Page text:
How many people are employed by the government? How many are employed by the central government compared with the state and local authorities? How many are employed in public enterprise? How much are they all paid? How much are they paid relative to each other, or relative to the private sector? Such questions interest people in general and economists and policymakers in particular; yet it is remarkable how little information is readily accessible on thes topics.

Mr. Peter S. Heller and Mr. Alan A. Tait

Abstract

Many studies on International tax compaisons have been undertaken since the early 1970s. While controversial, such studies have facilitated more subtle comparisons of a country's tax performance than would be afforded by focusing on its simple tax ratio.

Mrs. Ritha S. Khemani, Mr. Sanjeev Gupta, Mr. Calvin A McDonald, Mr. Louis Dicks-Mireaux, and Marijn Verhoeven

Abstract

The IMF’s mandate is, among other things, “to facilitate the expansion and balanced growth of international trade, and to contribute thereby to the promotion and maintenance of high levels of employment and real income … of all members as primary objectives of economic policy.”3 To this end, the IMF promotes sound macroeconomic policies, growth-enhancing structural reforms, and good social policies–conditions for high-quality growth. The IMF has paid increasing attention to these considerations in its policy advice.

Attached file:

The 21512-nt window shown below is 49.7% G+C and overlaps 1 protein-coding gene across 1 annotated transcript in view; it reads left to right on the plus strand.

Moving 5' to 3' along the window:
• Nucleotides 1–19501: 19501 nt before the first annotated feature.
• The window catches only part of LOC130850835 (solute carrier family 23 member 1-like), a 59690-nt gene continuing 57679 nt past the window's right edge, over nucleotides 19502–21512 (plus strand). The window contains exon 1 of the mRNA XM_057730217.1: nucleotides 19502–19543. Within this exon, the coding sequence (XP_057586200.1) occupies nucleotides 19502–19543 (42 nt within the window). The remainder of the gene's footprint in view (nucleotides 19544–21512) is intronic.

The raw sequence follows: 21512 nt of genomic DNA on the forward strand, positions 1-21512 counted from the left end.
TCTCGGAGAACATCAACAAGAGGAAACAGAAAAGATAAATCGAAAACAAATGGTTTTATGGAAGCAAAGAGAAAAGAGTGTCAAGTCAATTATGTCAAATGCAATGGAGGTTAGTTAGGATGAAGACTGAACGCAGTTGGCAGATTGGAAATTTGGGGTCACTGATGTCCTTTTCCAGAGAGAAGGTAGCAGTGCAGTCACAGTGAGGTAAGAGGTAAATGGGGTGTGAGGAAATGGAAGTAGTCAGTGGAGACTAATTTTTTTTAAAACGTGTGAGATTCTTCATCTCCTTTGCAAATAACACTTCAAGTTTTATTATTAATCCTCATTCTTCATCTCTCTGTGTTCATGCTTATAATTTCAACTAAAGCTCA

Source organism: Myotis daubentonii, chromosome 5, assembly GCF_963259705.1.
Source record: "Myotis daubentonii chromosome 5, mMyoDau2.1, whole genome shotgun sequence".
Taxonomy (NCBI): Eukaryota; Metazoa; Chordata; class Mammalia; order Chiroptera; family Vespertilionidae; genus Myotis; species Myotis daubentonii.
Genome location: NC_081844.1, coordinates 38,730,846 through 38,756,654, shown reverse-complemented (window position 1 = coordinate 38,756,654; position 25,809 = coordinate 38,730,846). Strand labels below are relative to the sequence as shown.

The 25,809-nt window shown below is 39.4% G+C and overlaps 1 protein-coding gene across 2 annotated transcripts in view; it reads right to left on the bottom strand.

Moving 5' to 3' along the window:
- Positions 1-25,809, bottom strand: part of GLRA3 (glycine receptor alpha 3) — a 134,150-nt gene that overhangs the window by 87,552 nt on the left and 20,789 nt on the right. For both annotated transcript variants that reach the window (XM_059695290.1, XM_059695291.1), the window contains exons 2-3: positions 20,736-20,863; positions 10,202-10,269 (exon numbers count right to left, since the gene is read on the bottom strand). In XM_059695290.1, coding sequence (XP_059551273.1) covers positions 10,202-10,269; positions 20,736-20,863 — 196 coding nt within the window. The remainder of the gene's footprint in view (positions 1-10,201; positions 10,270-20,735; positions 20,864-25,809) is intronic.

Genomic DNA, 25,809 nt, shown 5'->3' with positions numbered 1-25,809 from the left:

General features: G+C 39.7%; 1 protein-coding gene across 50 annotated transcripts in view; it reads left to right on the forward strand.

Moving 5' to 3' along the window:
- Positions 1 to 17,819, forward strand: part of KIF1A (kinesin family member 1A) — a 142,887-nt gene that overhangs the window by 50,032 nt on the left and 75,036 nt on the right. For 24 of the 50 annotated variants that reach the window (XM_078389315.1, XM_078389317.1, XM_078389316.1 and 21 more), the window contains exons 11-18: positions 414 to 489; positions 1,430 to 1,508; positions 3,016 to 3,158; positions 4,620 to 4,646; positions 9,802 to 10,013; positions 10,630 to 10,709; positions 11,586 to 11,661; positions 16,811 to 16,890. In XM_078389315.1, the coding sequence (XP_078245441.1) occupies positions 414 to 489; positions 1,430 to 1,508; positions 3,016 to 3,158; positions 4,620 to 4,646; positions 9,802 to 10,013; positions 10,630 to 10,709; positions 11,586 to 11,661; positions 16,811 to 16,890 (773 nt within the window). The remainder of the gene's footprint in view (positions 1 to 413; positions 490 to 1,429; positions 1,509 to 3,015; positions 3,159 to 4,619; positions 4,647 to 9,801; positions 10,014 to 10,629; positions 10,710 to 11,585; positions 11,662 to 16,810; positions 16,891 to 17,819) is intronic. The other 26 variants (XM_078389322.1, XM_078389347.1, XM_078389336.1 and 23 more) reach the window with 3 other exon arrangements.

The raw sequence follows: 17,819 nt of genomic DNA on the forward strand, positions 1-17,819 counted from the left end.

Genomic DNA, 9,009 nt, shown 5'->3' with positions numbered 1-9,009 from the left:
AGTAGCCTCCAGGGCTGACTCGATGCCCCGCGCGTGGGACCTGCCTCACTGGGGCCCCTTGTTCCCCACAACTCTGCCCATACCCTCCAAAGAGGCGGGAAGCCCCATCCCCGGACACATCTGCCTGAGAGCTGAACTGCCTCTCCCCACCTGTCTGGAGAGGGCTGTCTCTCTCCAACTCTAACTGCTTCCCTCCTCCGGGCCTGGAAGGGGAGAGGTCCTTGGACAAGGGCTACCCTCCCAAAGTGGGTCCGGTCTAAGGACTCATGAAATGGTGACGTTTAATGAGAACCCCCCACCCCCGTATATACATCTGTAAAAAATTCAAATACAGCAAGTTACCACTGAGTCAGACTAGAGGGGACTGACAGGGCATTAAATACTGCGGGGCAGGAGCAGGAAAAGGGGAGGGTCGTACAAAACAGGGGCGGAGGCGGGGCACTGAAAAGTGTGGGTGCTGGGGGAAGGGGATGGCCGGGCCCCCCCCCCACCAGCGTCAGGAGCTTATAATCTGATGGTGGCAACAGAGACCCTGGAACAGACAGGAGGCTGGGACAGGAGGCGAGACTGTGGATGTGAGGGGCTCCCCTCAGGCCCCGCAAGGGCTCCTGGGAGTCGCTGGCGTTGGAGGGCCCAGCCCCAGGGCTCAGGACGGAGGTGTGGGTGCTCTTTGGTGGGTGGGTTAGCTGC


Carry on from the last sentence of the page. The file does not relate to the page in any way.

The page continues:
Mr. Alan A. Tait and Mr. Peter S. Heller

Abstract

How many people are employed by the government? How many are employed by the central government compared with state and local authorities? How many are employed in public enterprises? How much are they all paid? How much are they paid relative to each other, or relative to the private sector? Such questions interest people in general and economists and policymakers in particular; yet it is remarkable how little information is readily accessible on these topics.

Mr. Peter S. Heller and Mr. Alan A. Tait

Abstract

Many studies on international tax comparisons have been undertaken since the early 1970s.2 While controversial, such studies have facilitated more subtle comparisons of a country’s tax performance than would be afforded by focusing on its simple tax ratio. This paper provides a comparable framework for comparisons of both functional and economic expenditure patterns of countries having similar economic and demographic positions. It also provides an implicit technological norm for predicting the economic characteristics of a country’s expenditure pattern, based on its choice of priorities for functional expenditures.